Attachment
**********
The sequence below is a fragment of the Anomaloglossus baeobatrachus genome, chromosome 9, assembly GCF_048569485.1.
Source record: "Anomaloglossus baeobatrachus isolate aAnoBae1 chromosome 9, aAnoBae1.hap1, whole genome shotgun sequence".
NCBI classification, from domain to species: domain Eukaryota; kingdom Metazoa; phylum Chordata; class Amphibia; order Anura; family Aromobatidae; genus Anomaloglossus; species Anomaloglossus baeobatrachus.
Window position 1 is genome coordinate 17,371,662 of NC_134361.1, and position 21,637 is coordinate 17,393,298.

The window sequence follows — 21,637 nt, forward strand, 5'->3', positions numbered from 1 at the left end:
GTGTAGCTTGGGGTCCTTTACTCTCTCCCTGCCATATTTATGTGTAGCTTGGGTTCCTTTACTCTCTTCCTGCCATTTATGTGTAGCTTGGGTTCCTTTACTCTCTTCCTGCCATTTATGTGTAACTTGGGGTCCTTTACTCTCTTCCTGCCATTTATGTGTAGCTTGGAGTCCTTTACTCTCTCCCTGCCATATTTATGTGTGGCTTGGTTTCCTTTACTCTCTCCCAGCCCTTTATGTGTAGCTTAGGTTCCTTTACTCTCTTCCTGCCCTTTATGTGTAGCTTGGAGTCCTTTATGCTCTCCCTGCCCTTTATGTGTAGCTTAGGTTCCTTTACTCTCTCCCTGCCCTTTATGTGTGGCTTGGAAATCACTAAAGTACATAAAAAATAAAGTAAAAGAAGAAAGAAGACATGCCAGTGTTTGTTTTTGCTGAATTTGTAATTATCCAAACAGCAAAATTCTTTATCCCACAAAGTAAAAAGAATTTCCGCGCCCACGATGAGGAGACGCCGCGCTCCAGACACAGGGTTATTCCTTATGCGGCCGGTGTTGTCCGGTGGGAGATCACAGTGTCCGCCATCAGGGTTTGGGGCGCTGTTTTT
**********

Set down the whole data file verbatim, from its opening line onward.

The sequence below is a fragment of the Anomaloglossus baeobatrachus genome, chromosome 9, assembly GCF_048569485.1.
Source record: "Anomaloglossus baeobatrachus isolate aAnoBae1 chromosome 9, aAnoBae1.hap1, whole genome shotgun sequence".
NCBI classification, from domain to species: domain Eukaryota; kingdom Metazoa; phylum Chordata; class Amphibia; order Anura; family Aromobatidae; genus Anomaloglossus; species Anomaloglossus baeobatrachus.
Window position 1 is genome coordinate 17,371,662 of NC_134361.1, and position 21,637 is coordinate 17,393,298.

The window sequence follows — 21,637 nt, forward strand, 5'->3', positions numbered from 1 at the left end:
GTGTAGCTTGGGGTCCTTTACTCTCTCCCTGCCATATTTATGTGTAGCTTGGGTTCCTTTACTCTCTTCCTGCCATTTATGTGTAGCTTGGGTTCCTTTACTCTCTTCCTGCCATTTATGTGTAACTTGGGGTCCTTTACTCTCTTCCTGCCATTTATGTGTAGCTTGGAGTCCTTTACTCTCTCCCTGCCATATTTATGTGTGGCTTGGTTTCCTTTACTCTCTCCCAGCCCTTTATGTGTAGCTTAGGTTCCTTTACTCTCTTCCTGCCCTTTATGTGTAGCTTGGAGTCCTTTATGCTCTCCCTGCCCTTTATGTGTAGCTTAGGTTCCTTTACTCTCTCCCTGCCCTTTATGTGTGGCTTGGAAATCACTAAAGTACATAAAAAATAAAGTAAAAGAAGAAAGAAGACATGCCAGTGTTTGTTTTTGCTGAATTTGTAATTATCCAAACAGCAAAATTCTTTATCCCACAAAGTAAAAAGAATTTCCGCGCCCACGATGAGGAGACGCCGCGCTCCAGACACAGGGTTATTCCTTATGCGGCCGGTGTTGTCCGGTGGGAGATCACAGTGTCCGCCATCAGGGTTTGGGGCGCTGTTTTT